Screen shot 2015-04-23 at 11.27.20 PM

By Nicki Kasper Let’s start with who you are and where you work…. My name is Matt Arriola. I work by appointment at Spotlight Tattoo in Los Angeles where I’ve been for almost a year. Tell us about your tattoo history. Who do you credit for teaching you the trade? How long have you been at it? I’ve been fascinated with tattoos since I was a little kid in Idaho… I can’t remember any special moment where I knew it was my thing, that probably came later as I got involved with skateboarding and playing music in punk and hardcore bands in Idaho. That’s what kind of led me into tattooing. I’ve  liked to draw since I was a little kid and when I was about 18 I decided I wanted to tattoo. I went to every shop in town with a resume and a bunch of drawings asking for apprenticeships. Haha!! Totally the way you’re not supposed to do it! I spent every day and night copying my favorite artist’s work out of tattoo magazines I bought at the gas station. I think my friends and family thought I was nuts!! Anyway after many denials, I finally landed an apprenticeship with Sean Wyett at Black Cat Tattoo. I bailed out early on my apprenticeship and moved to Seattle. This was about 6 months into it. Once in Seattle with no money and a whole 7 months of tattooing under my belt I found it difficult to find a job. Haha!! Once ... Read More »

Debra Yarian: So You Want To Be A Tattoo Artist…

deb-yarian-5-961x1024

By Debra Yarian My recent, internationally distributed book (ha-ha), So You Want To Be A Tattoo Artist? -Helpful hints on getting started in an exciting career as a tattoo artist, with little or no training or skill, caused quite a furor in the tattoo world. Both seasoned and novice tattooers alike, voiced outrage and indignation. At what started out as a joke between my oldest son and me and then evolved into a satirical corporate style handbook. While I understand that people are protective about what they are infatuated with, involved in and devoted to -I was still surprised and amused at the anger expressed by my critics .Fortunately there were far greater positive responses & most of my friends and peers , those whom I respect— got it -and appreciate the humor. So I’ve decided to take this opportunity to share a part of my book here, and then I’ll stray from its sarcasm and approach the subject seriously… Read More »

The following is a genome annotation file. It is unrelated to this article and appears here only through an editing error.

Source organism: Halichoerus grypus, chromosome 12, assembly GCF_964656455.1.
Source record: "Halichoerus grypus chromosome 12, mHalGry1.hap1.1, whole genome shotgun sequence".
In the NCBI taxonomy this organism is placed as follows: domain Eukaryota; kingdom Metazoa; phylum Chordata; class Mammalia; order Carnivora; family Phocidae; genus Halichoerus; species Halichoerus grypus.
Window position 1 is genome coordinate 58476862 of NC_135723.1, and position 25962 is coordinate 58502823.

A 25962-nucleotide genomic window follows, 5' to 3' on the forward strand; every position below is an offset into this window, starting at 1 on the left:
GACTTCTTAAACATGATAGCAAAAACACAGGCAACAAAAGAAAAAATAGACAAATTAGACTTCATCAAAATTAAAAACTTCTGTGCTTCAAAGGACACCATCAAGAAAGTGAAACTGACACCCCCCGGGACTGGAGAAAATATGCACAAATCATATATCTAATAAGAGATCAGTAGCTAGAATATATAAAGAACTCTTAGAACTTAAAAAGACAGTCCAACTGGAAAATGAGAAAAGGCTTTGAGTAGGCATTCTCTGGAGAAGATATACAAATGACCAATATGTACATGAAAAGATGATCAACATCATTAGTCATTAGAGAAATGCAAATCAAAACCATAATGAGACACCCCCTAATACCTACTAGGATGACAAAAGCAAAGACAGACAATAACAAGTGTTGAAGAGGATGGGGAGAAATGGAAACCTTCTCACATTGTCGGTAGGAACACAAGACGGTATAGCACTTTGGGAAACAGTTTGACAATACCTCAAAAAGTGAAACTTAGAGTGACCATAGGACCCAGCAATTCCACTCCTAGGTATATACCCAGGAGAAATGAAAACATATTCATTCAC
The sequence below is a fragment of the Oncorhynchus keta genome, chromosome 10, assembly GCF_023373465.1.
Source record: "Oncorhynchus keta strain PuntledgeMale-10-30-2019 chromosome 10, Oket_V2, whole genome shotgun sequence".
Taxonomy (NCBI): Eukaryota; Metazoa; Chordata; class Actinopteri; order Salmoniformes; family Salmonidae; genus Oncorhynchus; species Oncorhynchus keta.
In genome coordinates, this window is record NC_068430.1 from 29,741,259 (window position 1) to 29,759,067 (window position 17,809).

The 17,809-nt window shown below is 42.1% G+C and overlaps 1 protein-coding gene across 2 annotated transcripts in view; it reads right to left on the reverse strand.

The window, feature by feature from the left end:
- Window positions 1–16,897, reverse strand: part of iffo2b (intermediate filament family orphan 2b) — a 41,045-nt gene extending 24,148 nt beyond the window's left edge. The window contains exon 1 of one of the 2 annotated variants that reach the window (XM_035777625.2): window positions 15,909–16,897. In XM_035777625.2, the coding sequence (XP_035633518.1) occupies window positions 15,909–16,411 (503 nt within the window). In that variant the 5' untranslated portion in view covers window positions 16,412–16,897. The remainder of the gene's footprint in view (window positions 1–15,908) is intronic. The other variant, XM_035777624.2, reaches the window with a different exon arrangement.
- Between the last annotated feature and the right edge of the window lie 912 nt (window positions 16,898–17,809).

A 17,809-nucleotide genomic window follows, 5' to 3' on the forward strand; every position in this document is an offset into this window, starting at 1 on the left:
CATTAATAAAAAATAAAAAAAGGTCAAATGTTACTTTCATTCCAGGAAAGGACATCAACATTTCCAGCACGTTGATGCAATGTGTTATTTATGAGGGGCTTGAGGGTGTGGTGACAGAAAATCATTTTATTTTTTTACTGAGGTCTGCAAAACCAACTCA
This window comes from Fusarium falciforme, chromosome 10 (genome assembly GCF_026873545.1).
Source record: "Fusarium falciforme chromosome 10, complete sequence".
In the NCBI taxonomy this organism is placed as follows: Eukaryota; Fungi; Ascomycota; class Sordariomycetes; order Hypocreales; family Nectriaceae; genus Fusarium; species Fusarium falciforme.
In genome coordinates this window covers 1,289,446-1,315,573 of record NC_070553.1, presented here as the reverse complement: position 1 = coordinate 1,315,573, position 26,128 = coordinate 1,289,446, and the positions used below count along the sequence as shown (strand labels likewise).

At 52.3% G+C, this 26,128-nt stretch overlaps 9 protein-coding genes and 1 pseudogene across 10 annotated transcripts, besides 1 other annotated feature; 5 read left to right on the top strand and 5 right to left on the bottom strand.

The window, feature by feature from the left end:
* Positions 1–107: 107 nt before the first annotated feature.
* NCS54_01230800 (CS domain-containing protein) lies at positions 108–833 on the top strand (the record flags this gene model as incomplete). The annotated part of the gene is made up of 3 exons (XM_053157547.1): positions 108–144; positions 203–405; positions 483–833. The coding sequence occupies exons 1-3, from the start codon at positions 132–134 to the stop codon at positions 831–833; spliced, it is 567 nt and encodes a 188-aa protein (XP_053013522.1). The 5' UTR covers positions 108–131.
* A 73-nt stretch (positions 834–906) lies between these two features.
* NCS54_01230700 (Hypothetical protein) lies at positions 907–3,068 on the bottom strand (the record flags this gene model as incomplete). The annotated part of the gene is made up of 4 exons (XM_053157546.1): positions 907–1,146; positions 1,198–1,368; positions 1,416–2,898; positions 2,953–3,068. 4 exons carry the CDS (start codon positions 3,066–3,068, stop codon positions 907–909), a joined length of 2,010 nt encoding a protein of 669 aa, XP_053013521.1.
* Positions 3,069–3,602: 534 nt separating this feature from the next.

Are Tattoo Conventions Sanitary? Helpful Guidelines–

fresno-3

Tattoo conventions certainly have a lot to offer tattoo enthusiasts and the local communities, starting with access to some of the best artists from around the world, without the expense of flights and accommodations. The question of sanitation at conventions has long been a topic of concern debated by artists and collectors in the community…how can you protect yourself? As far as artists and sterility goes, you’re fine- the same professional level of cleanliness is mandated by the local governing bodies and health departments. In many places the artists are required to show proof of their own health licenses, if not acquire temporary ones from the city hosting the tattoo convention. So, that’s not the real problem. All the same sterilization techniques are used, their machines and equipment is covered, cleaned and/or disposed of between each tattoo. And all tattoos done at the convention site should still be properly cleaned and wrapped prior to anyone leaving the booth. No problem, right? So what’s the concern, then? Not much at all, until you visit the bathrooms and find dozens of those fresh, bloody, tattoo bandages discarded in the waste receptacles, lying around on the floors or even sitting on the sink countertops! Cross-contamination concerns abound! Once that bandage is removed, the safety barrier protecting their bloody wound from the outside environment (and vice versa) is gone. Without proper knowledge on sanitary procedures, everything those people touch after that bandage becomes a possible reservoir for disease- doors, sinks, stalls, mirrors, walls, furniture, bars, stools, ... Read More »

Translate »